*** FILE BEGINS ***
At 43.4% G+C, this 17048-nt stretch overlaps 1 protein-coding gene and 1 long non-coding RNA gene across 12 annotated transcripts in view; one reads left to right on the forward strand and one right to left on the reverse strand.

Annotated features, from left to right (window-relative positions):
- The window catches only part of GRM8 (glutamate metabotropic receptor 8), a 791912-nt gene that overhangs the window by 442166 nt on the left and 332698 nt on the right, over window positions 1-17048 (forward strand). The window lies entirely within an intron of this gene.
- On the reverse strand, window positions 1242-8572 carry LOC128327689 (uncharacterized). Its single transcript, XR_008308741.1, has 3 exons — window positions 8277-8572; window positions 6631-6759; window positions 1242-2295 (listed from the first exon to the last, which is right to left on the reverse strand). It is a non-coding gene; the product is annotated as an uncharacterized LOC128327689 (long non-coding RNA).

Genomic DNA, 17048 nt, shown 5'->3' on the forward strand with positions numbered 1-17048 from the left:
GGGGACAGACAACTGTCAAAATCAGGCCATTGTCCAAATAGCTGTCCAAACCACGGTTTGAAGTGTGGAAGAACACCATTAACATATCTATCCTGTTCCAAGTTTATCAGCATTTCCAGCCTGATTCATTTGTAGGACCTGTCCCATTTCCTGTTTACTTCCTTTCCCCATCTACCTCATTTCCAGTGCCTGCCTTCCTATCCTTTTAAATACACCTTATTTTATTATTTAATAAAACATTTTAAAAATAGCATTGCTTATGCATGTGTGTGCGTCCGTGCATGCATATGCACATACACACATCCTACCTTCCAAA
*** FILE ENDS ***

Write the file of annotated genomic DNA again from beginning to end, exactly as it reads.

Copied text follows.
At 43.4% G+C, this 17048-nt stretch overlaps 1 protein-coding gene and 1 long non-coding RNA gene across 12 annotated transcripts in view; one reads left to right on the forward strand and one right to left on the reverse strand.

Annotated features, from left to right (window-relative positions):
- The window catches only part of GRM8 (glutamate metabotropic receptor 8), a 791912-nt gene that overhangs the window by 442166 nt on the left and 332698 nt on the right, over window positions 1-17048 (forward strand). The window lies entirely within an intron of this gene.
- On the reverse strand, window positions 1242-8572 carry LOC128327689 (uncharacterized). Its single transcript, XR_008308741.1, has 3 exons — window positions 8277-8572; window positions 6631-6759; window positions 1242-2295 (listed from the first exon to the last, which is right to left on the reverse strand). It is a non-coding gene; the product is annotated as an uncharacterized LOC128327689 (long non-coding RNA).

Genomic DNA, 17048 nt, shown 5'->3' on the forward strand with positions numbered 1-17048 from the left:
GGGGACAGACAACTGTCAAAATCAGGCCATTGTCCAAATAGCTGTCCAAACCACGGTTTGAAGTGTGGAAGAACACCATTAACATATCTATCCTGTTCCAAGTTTATCAGCATTTCCAGCCTGATTCATTTGTAGGACCTGTCCCATTTCCTGTTTACTTCCTTTCCCCATCTACCTCATTTCCAGTGCCTGCCTTCCTATCCTTTTAAATACACCTTATTTTATTATTTAATAAAACATTTTAAAAATAGCATTGCTTATGCATGTGTGTGCGTCCGTGCATGCATATGCACATACACACATCCTACCTTCCAAA